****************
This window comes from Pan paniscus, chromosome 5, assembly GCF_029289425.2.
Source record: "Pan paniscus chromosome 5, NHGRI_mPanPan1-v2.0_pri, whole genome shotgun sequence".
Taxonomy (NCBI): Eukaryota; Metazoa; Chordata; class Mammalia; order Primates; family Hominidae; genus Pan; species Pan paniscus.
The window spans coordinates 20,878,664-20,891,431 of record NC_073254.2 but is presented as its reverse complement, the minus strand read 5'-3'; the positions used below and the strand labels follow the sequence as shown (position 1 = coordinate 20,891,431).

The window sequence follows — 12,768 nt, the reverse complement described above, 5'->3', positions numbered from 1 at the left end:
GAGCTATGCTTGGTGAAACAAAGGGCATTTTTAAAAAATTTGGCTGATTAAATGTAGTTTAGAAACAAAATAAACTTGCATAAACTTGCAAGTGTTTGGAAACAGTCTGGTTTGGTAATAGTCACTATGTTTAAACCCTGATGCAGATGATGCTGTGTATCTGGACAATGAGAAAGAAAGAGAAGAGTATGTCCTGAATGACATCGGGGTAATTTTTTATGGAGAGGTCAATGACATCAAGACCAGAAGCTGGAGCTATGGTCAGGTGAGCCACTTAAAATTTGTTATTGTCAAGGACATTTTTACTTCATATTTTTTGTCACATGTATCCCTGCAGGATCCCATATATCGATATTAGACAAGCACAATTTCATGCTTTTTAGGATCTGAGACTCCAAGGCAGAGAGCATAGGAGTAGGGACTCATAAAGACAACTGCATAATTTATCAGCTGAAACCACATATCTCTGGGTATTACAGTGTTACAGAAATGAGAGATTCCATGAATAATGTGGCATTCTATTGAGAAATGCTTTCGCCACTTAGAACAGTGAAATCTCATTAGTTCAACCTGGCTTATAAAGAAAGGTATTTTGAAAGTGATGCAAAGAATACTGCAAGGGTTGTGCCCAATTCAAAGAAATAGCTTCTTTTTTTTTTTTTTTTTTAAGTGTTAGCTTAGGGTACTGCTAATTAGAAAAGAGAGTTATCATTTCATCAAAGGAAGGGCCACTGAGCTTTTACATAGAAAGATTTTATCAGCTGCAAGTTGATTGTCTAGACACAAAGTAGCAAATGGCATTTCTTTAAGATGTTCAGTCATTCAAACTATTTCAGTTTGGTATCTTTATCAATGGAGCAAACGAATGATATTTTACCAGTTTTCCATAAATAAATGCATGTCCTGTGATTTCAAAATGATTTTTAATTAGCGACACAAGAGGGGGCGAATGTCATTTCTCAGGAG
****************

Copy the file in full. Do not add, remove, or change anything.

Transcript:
This window comes from Pan paniscus, chromosome 5, assembly GCF_029289425.2.
Source record: "Pan paniscus chromosome 5, NHGRI_mPanPan1-v2.0_pri, whole genome shotgun sequence".
Taxonomy (NCBI): Eukaryota; Metazoa; Chordata; class Mammalia; order Primates; family Hominidae; genus Pan; species Pan paniscus.
The window spans coordinates 20,878,664-20,891,431 of record NC_073254.2 but is presented as its reverse complement, the minus strand read 5'-3'; the positions used below and the strand labels follow the sequence as shown (position 1 = coordinate 20,891,431).

The window sequence follows — 12,768 nt, the reverse complement described above, 5'->3', positions numbered from 1 at the left end:
GAGCTATGCTTGGTGAAACAAAGGGCATTTTTAAAAAATTTGGCTGATTAAATGTAGTTTAGAAACAAAATAAACTTGCATAAACTTGCAAGTGTTTGGAAACAGTCTGGTTTGGTAATAGTCACTATGTTTAAACCCTGATGCAGATGATGCTGTGTATCTGGACAATGAGAAAGAAAGAGAAGAGTATGTCCTGAATGACATCGGGGTAATTTTTTATGGAGAGGTCAATGACATCAAGACCAGAAGCTGGAGCTATGGTCAGGTGAGCCACTTAAAATTTGTTATTGTCAAGGACATTTTTACTTCATATTTTTTGTCACATGTATCCCTGCAGGATCCCATATATCGATATTAGACAAGCACAATTTCATGCTTTTTAGGATCTGAGACTCCAAGGCAGAGAGCATAGGAGTAGGGACTCATAAAGACAACTGCATAATTTATCAGCTGAAACCACATATCTCTGGGTATTACAGTGTTACAGAAATGAGAGATTCCATGAATAATGTGGCATTCTATTGAGAAATGCTTTCGCCACTTAGAACAGTGAAATCTCATTAGTTCAACCTGGCTTATAAAGAAAGGTATTTTGAAAGTGATGCAAAGAATACTGCAAGGGTTGTGCCCAATTCAAAGAAATAGCTTCTTTTTTTTTTTTTTTTTTAAGTGTTAGCTTAGGGTACTGCTAATTAGAAAAGAGAGTTATCATTTCATCAAAGGAAGGGCCACTGAGCTTTTACATAGAAAGATTTTATCAGCTGCAAGTTGATTGTCTAGACACAAAGTAGCAAATGGCATTTCTTTAAGATGTTCAGTCATTCAAACTATTTCAGTTTGGTATCTTTATCAATGGAGCAAACGAATGATATTTTACCAGTTTTCCATAAATAAATGCATGTCCTGTGATTTCAAAATGATTTTTAATTAGCGACACAAGAGGGGGCGAATGTCATTTCTCAGGAG